Perspectives

A first-hand account of my experience at the United Nations Commission on the Status of Women

By Heather Smith
May 31, 2013

During the week of March 2-9, 2013, I had the opportunity to attend the 57th session of the United Nations Commission on the Status of Women (UNCSW) in New York. I was part of the Education International delegation, which joined with trade union groups from around the world. There were six of us from the Canadian Teachers’ Federation, with Newfoundland and Labrador, Manitoba, Yukon and New Brunswick being represented. However, in our trade union delegation there was also representation from United Kingdom, Italy, Zimbabwe, South Africa, Algeria, Ghana, Senegal, Australia, Jamaica, United States and several Canadian unions. Before I even left the room for the first of our daily briefings, it was already an experience of a lifetime sharing a purpose with these women.

Each year the UNCSW has a priority theme and the goal is to have agreed conclusions, a set of concrete recommendations, accepted by the countries represented. These conclusions outline progress, gaps and challenges that governments, intergovernmental bodies, civil society actors and other relevant stakeholders put into action at the international, national, regional and local levels.

In addition to the formal UNCSW meetings and deliberations, there are representatives of hundreds of Non-Governmental Organizations (NGOs) who travel to New York to present their work in the area of the priority theme. It was mind-boggling to listen to the plight of women and girls in other parts of the world and I found myself being thankful for where I was fortunate enough to be born.

The priority theme for the 57th UNCSW was the elimination and prevention of violence against women and girls. I am sure you can appreciate the difficulty of ensuring agreement from 193 nations, each with different lenses, experiences, cultures and realities. Trade unions lobby for women worldwide, regardless of whether or not they are members of unions. Our role was to lobby for what our trade union group had determined were our priorities, of which there were five.

One of these five priorities was the need for strong and inclusive language on the role of educators and educational institutions in preventing and eliminating violence. Sally Armstrong, a Canadian journalist and author, once said in an interview that, “…it has to do with education. That’s the danger for fundamentalists and extremists and nut bars. If you educate your women they’re going to ask you why on earth you’re doing what you’re doing.”

In Canada we take for granted that everyone has the right to an education. In other parts of the world girls, like Malala Yousafzai of Pakistan, are literally risking death to have the opportunity to get an education. The education of boys was also a focus so that they would grow into men who respected women, beginning with their own mothers, sisters and friends. The question was asked of all of us: How are we raising our sons?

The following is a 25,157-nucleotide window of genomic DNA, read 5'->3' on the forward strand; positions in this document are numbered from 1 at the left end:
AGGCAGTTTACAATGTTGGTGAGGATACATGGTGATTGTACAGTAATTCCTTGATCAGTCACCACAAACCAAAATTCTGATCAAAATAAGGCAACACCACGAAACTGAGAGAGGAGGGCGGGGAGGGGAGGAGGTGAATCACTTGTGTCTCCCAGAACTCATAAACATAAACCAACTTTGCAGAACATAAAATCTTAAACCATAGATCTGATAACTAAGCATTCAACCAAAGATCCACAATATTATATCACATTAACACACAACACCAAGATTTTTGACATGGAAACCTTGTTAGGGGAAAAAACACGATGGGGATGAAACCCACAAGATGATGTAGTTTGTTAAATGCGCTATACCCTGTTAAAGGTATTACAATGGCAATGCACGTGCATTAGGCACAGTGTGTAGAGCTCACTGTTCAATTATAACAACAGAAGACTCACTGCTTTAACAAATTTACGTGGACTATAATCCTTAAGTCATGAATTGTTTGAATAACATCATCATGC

The testimonials and stories I heard firsthand were of commonly accepted domestic violence, of rapes- gang rapes, marital rapes and rapes in times of conflict, of child brides of 8 or 9 years of age, of female genital mutilation, of targeted gang assaults on women and the list could go on. It is easy to sit back and say these things are happening somewhere else and not in our great country of Canada. While this may be true of these extreme examples, there are cases of hundreds of missing aboriginal women. The Native Women's Association of Canada has catalogued 520 cases of missing or murdered aboriginal women, half of them since the year 2000.

Midway through the week I must admit I felt a pang of guilt as I thought about an area where we have spent a huge deal of energy: bullying. Somehow it seemed so trivial when set against the atrocities that girls and women are facing in other parts of the world. Interestingly, this was brought up in a session to which a woman from Africa replied that we are just farther along the road towards equality and that we must keep up the fight so they would have something to strive towards.

For example, I attended the launch of cybersafegirl.ca, which is an initiative of the Ministers for the Status of Women from the four Atlantic Provinces. It is a website designed for girls that contains a wealth of information for girls, parents and educators.

On Friday, March 8th I marched with several hundred other women to celebrate International Women’s Day. On that same day, Sally Armstrong was interviewed on The Current on CBC radio about her new book titled Ascent of Women. Sally, who has cottaged in Bathurst for a number of years, documents a long list of examples of women around the world who are working together like never before in the fight for equality between the sexes -- and winning. Her book is one of hope for the future and, if the tenacity and perseverance of the women I met and listened to in New York are any indication, I share Sally’s optimism. I also have a much stronger resolve to ensure that my elementary students experience a character education program that teaches them how to be responsible for their words and actions so they grow up to be kind adults who respect all others…men and women.

 

Heather Smith is the President of the Canadian Teachers’ Federation from July 2015 to July 2017.

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Perspectives web magazine is published by the Canadian Teachers’ Federation (CTF), a national alliance of provincial and territorial teacher organizations that represent over 238,000 elementary and secondary school teachers across Canada.

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